GENEVA, Switzerland - In talks with six major powers Monday, Iran signaled that it was willing to enter a new round of international discussions on its disputed nuclear program but stopped short of any deeper commitments, Western diplomats said.
In a daylong session, Iranian officials instead said they wanted to dispel what they believe are misunderstandings about their program, which many countries believe is aimed at bomb-making. Iran has insisted it seeks to develop nuclear energy and gave no indication that it might be willing to scale back the program, said the diplomats, who asked not to be named because the talks were continuing.
While the Iranians' statements about another round of talks were a sign of progress, they were about the minimum the six powers could accept after a 14-month stalemate. The countries slapped Iran with a series of economic punishments last summer and have threatened to tighten them if Iran does not commit to serious negotiations about the program.
Even Tehran's commitment to talk further was not necessarily final, a European diplomat said. Another European official said he was "not optimistic" that more talks would be scheduled.
The two sides laid out "quite familiar positions," according to another official close to the talks. He said the Iranian speeches were more than "monologues for domestic consumption" but added that Tuesday's session would determine whether there was enough agreement to merit more meetings.
The six powers - the United States, China, Russia, Britain, France, and Germany - are scheduled to continue their talks for a half day Tuesday.
Diplomats were encouraged that Iran appeared willing to discuss its nuclear program, despite some earlier public statements that Tehran would talk about other sources of friction but not its nuclear efforts.
Iran did raise other issues, with delegation head Saeed Jalili using his opening remarks to condemn attacks last week - which Tehran has blamed on Israel or the West - that killed one Iranian nuclear scientist and wounded another. Iran also wanted to talk about what it fears are threats to destabilize its government.
But the nuclear issue "was the dominant one," the European diplomat said.
The six-powers delegation was led by Catherine Ashton, the European Union's senior foreign-policy official. The U.S. delegation was led by William Burns, the State Department's No. 3 official.
The session began with a three-hour morning meeting, in which the six powers laid out their case for Iran to cooperate, and the Iranians offered their response. In the afternoon, Iranian officials met in bilateral talks with a number of countries, before gathering again in a group session.
Western officials arrived for the meetings with low expectations. But unless they succeed in getting more definitive commitments from the Iranians than was evident Monday, they may be accused of again falling for Tehran's delay tactics.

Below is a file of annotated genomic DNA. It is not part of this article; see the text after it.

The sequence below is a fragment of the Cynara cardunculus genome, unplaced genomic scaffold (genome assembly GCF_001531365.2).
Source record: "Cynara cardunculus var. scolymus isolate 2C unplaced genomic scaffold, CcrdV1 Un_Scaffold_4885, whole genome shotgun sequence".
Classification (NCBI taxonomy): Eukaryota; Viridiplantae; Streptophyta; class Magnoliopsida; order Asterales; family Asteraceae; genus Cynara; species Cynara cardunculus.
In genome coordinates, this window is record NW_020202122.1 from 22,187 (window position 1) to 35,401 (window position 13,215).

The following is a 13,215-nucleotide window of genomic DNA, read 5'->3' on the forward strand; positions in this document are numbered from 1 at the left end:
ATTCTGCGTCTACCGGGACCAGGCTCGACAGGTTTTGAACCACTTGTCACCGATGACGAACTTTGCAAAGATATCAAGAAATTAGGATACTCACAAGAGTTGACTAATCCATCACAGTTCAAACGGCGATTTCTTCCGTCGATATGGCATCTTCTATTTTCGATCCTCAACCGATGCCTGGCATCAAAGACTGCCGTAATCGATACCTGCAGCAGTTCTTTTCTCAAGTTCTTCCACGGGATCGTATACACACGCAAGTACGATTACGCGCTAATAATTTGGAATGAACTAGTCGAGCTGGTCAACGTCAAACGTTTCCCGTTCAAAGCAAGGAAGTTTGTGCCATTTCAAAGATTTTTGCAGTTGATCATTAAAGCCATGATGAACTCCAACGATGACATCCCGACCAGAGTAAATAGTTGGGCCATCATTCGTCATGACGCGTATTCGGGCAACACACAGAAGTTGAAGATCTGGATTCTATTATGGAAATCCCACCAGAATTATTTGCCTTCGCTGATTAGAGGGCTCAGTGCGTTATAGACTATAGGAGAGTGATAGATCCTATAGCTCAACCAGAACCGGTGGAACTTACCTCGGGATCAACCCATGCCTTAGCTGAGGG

Iran has been talking with world powers since 2003 about its nuclear program, and on several occasions appeared close to accepting limits before backing away. In October 2009, it appeared the six powers had an agreement with Tehran to temporarily send much of Iran's enriched nuclear material out of the country. But the deal later collapsed amid disagreements among Iranian officials.
While Iranian officials have insisted that the economic sanctions would not force them to curb their nuclear program, they have appeared interested in finding a way to scale back the sanctions. Some analysts have forecast that Iran could ask for a suspension of sanctions for the duration of the future discussions.
Ray Takeyh, a former Iran adviser to the Obama administration, said the Iranians had an interest in talking, but "they want a process that's inconclusive."
Obama administration officials have said that if the two-day summit fails to yield progress, they will continue to pressure Tehran in hopes that the government will eventually yield.
In a show of unity, the United States, Japan, and South Korea said Monday they would not resume nuclear talks with North Korea until it stopped "provocative and belligerent" behavior and took steps to roll back its nuclear-arms program.
"They need to demonstrate
a seriousness of purpose in ending their provocations," Secretary
of State Hillary Rodham Clinton said after meeting with Japanese and South Korean foreign ministers.
The meeting aimed to show a stern response to North Korean actions, including a deadly shelling of a South Korean island last month and its announced expansion of a uranium- enrichment capability.
Clinton and her counterparts also called on China to do more to steer North Korea toward a moderate path.
China, a traditional backer of North Korea, has called for an emergency session of the six-party talks, with the United States, Japan, South Korea, Russia, China, and North Korea.
Clinton said that was not enough. "Resumption of the six-party talks will require the [North] to make sincere efforts to improve relations with the [South] as well as taking concrete steps to demonstrate a genuine commitment to complete, verifiable, and irreversible denuclearization," the U.S.-Japan-South Korea statement said.
- Associated Press